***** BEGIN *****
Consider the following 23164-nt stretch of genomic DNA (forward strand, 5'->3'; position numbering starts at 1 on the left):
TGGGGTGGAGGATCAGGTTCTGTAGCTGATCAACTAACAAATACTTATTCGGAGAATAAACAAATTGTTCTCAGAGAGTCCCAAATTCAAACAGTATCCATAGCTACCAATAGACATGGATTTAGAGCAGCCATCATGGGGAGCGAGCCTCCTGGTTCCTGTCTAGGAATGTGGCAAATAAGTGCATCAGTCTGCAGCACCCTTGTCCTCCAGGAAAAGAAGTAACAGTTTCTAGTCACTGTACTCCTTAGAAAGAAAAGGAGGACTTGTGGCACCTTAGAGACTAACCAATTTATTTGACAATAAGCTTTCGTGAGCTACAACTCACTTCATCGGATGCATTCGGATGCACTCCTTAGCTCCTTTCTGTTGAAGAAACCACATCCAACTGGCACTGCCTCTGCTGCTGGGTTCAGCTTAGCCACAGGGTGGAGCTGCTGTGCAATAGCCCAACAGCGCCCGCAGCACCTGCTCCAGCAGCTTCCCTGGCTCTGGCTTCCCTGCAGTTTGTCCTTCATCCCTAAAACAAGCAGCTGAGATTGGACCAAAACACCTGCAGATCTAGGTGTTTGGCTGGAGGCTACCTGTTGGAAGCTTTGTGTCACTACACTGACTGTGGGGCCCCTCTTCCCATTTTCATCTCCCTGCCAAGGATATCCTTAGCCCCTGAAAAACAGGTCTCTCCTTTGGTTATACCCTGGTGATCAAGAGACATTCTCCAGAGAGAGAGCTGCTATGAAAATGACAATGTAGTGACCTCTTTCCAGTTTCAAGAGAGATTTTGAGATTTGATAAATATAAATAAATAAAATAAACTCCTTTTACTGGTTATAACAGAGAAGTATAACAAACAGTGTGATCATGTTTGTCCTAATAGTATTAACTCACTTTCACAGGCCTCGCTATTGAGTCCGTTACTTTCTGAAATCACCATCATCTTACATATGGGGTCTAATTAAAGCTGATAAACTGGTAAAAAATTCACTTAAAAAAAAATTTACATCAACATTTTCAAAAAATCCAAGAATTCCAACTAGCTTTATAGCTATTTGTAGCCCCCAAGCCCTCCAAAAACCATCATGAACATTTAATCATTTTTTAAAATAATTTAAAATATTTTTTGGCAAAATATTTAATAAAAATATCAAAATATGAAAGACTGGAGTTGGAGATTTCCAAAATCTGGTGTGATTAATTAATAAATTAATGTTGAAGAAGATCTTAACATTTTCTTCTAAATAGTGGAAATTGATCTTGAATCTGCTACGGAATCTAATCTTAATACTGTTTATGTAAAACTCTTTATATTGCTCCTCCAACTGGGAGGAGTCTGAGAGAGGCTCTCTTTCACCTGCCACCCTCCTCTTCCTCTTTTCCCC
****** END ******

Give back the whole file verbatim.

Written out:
Consider the following 23164-nt stretch of genomic DNA (forward strand, 5'->3'; position numbering starts at 1 on the left):
TGGGGTGGAGGATCAGGTTCTGTAGCTGATCAACTAACAAATACTTATTCGGAGAATAAACAAATTGTTCTCAGAGAGTCCCAAATTCAAACAGTATCCATAGCTACCAATAGACATGGATTTAGAGCAGCCATCATGGGGAGCGAGCCTCCTGGTTCCTGTCTAGGAATGTGGCAAATAAGTGCATCAGTCTGCAGCACCCTTGTCCTCCAGGAAAAGAAGTAACAGTTTCTAGTCACTGTACTCCTTAGAAAGAAAAGGAGGACTTGTGGCACCTTAGAGACTAACCAATTTATTTGACAATAAGCTTTCGTGAGCTACAACTCACTTCATCGGATGCATTCGGATGCACTCCTTAGCTCCTTTCTGTTGAAGAAACCACATCCAACTGGCACTGCCTCTGCTGCTGGGTTCAGCTTAGCCACAGGGTGGAGCTGCTGTGCAATAGCCCAACAGCGCCCGCAGCACCTGCTCCAGCAGCTTCCCTGGCTCTGGCTTCCCTGCAGTTTGTCCTTCATCCCTAAAACAAGCAGCTGAGATTGGACCAAAACACCTGCAGATCTAGGTGTTTGGCTGGAGGCTACCTGTTGGAAGCTTTGTGTCACTACACTGACTGTGGGGCCCCTCTTCCCATTTTCATCTCCCTGCCAAGGATATCCTTAGCCCCTGAAAAACAGGTCTCTCCTTTGGTTATACCCTGGTGATCAAGAGACATTCTCCAGAGAGAGAGCTGCTATGAAAATGACAATGTAGTGACCTCTTTCCAGTTTCAAGAGAGATTTTGAGATTTGATAAATATAAATAAATAAAATAAACTCCTTTTACTGGTTATAACAGAGAAGTATAACAAACAGTGTGATCATGTTTGTCCTAATAGTATTAACTCACTTTCACAGGCCTCGCTATTGAGTCCGTTACTTTCTGAAATCACCATCATCTTACATATGGGGTCTAATTAAAGCTGATAAACTGGTAAAAAATTCACTTAAAAAAAAATTTACATCAACATTTTCAAAAAATCCAAGAATTCCAACTAGCTTTATAGCTATTTGTAGCCCCCAAGCCCTCCAAAAACCATCATGAACATTTAATCATTTTTTAAAATAATTTAAAATATTTTTTGGCAAAATATTTAATAAAAATATCAAAATATGAAAGACTGGAGTTGGAGATTTCCAAAATCTGGTGTGATTAATTAATAAATTAATGTTGAAGAAGATCTTAACATTTTCTTCTAAATAGTGGAAATTGATCTTGAATCTGCTACGGAATCTAATCTTAATACTGTTTATGTAAAACTCTTTATATTGCTCCTCCAACTGGGAGGAGTCTGAGAGAGGCTCTCTTTCACCTGCCACCCTCCTCTTCCTCTTTTCCCC